'Hearts in Atlantis'

MoviesEntertainmentSpaceScienceAnthony HopkinsDavid MorseScott Hicks

Stephen King is a writer with an eye for the grotesque, never at a loss for a strange way to make somebody die. Scott Hicks, director of "Shine" and "Snow Falling on Cedars," is a filmmaker of noticeable, at times overwhelming, gentility. They do not seem made for each other, but "Hearts in Atlantis" shows they can be.

Assisted by a well-crafted script by the veteran William Goldman and a masterful performance by Anthony Hopkins, Hicks has turned two King short stories into a somber meditation on the dreams and frustrations of childhood and the ways the adult world makes its darker qualities known. Though the film is inevitably too pat at times, too eager to underline its message, it has in Hopkins an actor who can obliterate most objections.

The two stories from King's "Hearts in Atlantis" collection, "Low Men in Yellow Coats" and "Heavenly Shades of Night Are Falling," find the author in a mood more nostalgic than bloodthirsty. Still, Goldman has shrewdly tightened and streamlined the plot, added at least one memorable speech and to an extent normalized the narrative's inevitable supernatural elements. After the briefest of prologues showing an adult Bobby Garfield (David Morse) going home for the funeral of one of his closest childhood friends, "Atlantis" shifts backward to focus on what happened to an 11-year-old Bobby (an engaging Anton Yelchin) in 1960.

Bobby has two tight friends, Carol (Mika Boorem) and Sully (Will Rothhaar), youngsters with whom he shares a few too many Norman Rockwell moments. But otherwise, his life is rather empty. Bobby's father died when he was 5, and his acerbic, distant working mother, Liz (Hope Davis, on target as always), has little time or money to spend on him, though she never loses an opportunity to blame all their problems on her departed ex.

Yet though she never seems to have money for Bobby (the flashback opens with him getting an adult library card for his birthday, not the Schwinn bicycle he's dreamed of), Liz manages to find the wherewithal for the smart clothes she says she needs for work. What Bobby needs is adult interaction as well as a substitute for his desperately missed father, which is where the enigmatic Ted Brautigan (Hopkins) enters the picture.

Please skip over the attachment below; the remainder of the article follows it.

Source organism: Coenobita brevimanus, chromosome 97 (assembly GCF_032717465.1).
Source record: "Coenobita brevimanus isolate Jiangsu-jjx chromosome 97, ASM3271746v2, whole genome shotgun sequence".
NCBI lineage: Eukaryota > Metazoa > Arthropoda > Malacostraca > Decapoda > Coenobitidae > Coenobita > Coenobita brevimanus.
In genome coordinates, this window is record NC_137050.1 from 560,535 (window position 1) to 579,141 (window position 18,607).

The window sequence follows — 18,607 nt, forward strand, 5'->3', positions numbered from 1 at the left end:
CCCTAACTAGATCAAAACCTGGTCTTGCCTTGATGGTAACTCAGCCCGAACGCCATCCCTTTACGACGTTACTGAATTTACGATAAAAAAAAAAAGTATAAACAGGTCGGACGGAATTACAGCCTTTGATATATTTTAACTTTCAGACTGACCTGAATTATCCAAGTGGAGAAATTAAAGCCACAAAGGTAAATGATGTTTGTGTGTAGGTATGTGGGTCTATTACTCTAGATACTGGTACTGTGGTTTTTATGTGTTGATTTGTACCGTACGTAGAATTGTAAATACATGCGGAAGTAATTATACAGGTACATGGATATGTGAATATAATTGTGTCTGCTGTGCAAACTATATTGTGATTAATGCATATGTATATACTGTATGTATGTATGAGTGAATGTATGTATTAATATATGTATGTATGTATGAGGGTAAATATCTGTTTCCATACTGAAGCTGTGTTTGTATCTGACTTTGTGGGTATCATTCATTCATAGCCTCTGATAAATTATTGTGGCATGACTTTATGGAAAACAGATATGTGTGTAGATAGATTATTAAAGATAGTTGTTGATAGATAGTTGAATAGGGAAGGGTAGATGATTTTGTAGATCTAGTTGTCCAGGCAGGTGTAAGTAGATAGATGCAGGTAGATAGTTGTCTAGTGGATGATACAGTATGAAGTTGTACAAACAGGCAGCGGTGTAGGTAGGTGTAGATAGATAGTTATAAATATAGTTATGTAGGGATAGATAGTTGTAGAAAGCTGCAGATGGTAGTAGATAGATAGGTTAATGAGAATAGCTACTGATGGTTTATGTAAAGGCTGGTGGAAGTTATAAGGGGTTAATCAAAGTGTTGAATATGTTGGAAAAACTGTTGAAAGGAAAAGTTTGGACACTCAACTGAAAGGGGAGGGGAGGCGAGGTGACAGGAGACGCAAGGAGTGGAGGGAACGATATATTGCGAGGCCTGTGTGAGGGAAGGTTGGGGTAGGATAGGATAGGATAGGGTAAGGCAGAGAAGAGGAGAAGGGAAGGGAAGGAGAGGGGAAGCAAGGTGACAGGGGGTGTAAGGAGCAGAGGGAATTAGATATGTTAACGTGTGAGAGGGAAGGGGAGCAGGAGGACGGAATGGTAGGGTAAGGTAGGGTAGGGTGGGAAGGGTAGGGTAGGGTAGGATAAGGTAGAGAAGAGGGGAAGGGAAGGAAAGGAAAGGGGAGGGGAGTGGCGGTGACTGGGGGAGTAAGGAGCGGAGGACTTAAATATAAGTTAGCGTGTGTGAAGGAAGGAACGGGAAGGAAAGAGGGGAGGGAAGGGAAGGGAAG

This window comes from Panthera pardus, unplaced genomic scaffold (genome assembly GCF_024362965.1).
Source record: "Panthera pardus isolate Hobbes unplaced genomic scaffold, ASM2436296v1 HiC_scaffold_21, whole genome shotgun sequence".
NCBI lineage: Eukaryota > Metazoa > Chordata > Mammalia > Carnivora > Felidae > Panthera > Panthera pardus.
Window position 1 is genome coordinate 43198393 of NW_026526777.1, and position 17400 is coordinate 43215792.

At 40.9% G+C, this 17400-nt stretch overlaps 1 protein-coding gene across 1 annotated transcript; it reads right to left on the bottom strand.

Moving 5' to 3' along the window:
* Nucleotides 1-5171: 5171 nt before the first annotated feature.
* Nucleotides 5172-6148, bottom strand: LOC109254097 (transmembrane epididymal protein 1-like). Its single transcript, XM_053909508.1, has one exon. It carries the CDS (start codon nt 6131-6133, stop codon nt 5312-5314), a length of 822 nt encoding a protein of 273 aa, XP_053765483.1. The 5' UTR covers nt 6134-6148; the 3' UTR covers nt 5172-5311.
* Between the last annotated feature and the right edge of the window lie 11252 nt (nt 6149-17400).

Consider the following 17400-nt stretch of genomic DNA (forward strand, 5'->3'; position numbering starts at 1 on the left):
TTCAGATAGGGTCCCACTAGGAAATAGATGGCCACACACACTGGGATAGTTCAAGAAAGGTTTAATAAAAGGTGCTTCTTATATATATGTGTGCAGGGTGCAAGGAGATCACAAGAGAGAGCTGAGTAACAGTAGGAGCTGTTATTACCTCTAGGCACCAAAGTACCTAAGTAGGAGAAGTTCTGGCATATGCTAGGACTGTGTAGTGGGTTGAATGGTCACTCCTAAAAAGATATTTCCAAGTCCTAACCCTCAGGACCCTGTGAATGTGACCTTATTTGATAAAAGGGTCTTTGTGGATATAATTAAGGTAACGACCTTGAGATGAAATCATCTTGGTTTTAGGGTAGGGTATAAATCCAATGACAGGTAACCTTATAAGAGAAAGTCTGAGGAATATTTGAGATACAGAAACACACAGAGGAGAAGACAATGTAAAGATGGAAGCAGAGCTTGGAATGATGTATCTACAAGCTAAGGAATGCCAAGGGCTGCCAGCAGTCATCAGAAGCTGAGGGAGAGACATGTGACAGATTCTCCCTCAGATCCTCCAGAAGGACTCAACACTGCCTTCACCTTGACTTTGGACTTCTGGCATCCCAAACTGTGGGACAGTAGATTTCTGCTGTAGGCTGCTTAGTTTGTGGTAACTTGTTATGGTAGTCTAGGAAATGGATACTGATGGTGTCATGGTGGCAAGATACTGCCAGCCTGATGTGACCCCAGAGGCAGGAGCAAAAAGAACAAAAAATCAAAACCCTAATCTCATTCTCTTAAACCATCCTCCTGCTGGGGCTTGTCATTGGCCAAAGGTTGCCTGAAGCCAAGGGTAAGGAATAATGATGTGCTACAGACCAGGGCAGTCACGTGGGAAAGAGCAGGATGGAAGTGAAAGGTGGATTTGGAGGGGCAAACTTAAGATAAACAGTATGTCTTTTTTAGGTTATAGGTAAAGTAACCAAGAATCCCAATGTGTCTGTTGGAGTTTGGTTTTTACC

A nondescript, middle-aged man who arrives with his possessions in shopping bags (which does not make the best impression on Liz), Ted has rented the upstairs apartment in Bobby's house. Yet as ordinary as Ted seems, there is something strange about him, something indefinite that lurks just beyond our comprehension.

Taking the inevitable liking to the boy (who, in truth, is remarkably likable), Ted hires him for a pair of jobs. The first and most straightforward, given that the older man's eyes are failing, is to read the newspaper aloud. The second demands that Bobby keep his own eyes open for "low men" in the neighborhood, sinister strangers driving big cars. Does Ted have something they want, the boy asks. Yes, the man says, "let's leave it at that."

Though there are involving incidents with Bobby's friends and his mother, the interaction between this surrogate father and son is "Hearts in Atlantis" at its most compelling. As a man who is ordinary yet something more, a man with powers that only gradually become clear, Hopkins uses his exceptional skill to make it seem like he's doing nothing at all.

His is a quiet but intense presence, and never more so than in the bravura monologue in which Ted describes for Bobby what it was like to see the pro football comeback of legendary running back Bronko Nagurski, a set piece that just about dares us to be indifferent.

As the willing protege, young Yelchin, lively without being cloying, has the naturalness that makes holding one's own against a performer like Hopkins look easier than it is.

Everything about "Atlantis" is not as satisfying as these two, and the film, with such sentiments as "when you're a kid a day can last forever," does have a tendency to think what it's saying is more profound than it is. But Hicks, whose style did not enhance "Snow Falling on Cedars," proves to be a good match for this material.

Though it's almost unfashionable to be this way, Hicks is the most careful of directors, and in "Hearts in Atlantis" he's able to keep things in a satisfying balance. When the film mixes terror and the everyday, Hicks ensures that it's unnerving in a convincing but non-exploitative manner. And his natural gravity, though it can't eliminate all hokeyness and mush, keeps those qualities from getting out of hand. In this, too, Hopkins' work is essential: By grounding the proceedings in the unwavering reality of his performance, he carries out the greatest service.

*

MPAA rating: PG-13, for violence and thematic scenes. Times guidelines: children in peril; a sexually motivated, brutal assault.

'Hearts in Atlantis'

Anthony Hopkins: Ted Brautigan

Anton Yelchin: Bobby Garfield

Hope Davis: Liz Garfield

Mika Boorem: Carol Gerber

David Morse: Adult Bobby Garfield

In association with Village Roadshow Pictures and NPV Entertainment, a Castle Rock Entertainment presentation, released by Warner Bros. Director Scott Hicks. Producer Kerry Heysen. Executive producers Bruce Berman, Michael Flynn. Screenplay William Goldman, based on the Book by Steven King. Cinematographer Piotr Sobocinski. Editor Pip Karmel. Costumes Julie Weiss. Music Mychael Danna. Production design Barbara C. Ling. Art director Mark Worthington. Set decorator Heather Jenkins. Running time: 1 hour, 41 minutes.

In general release.

Copyright © 2014, Los Angeles Times
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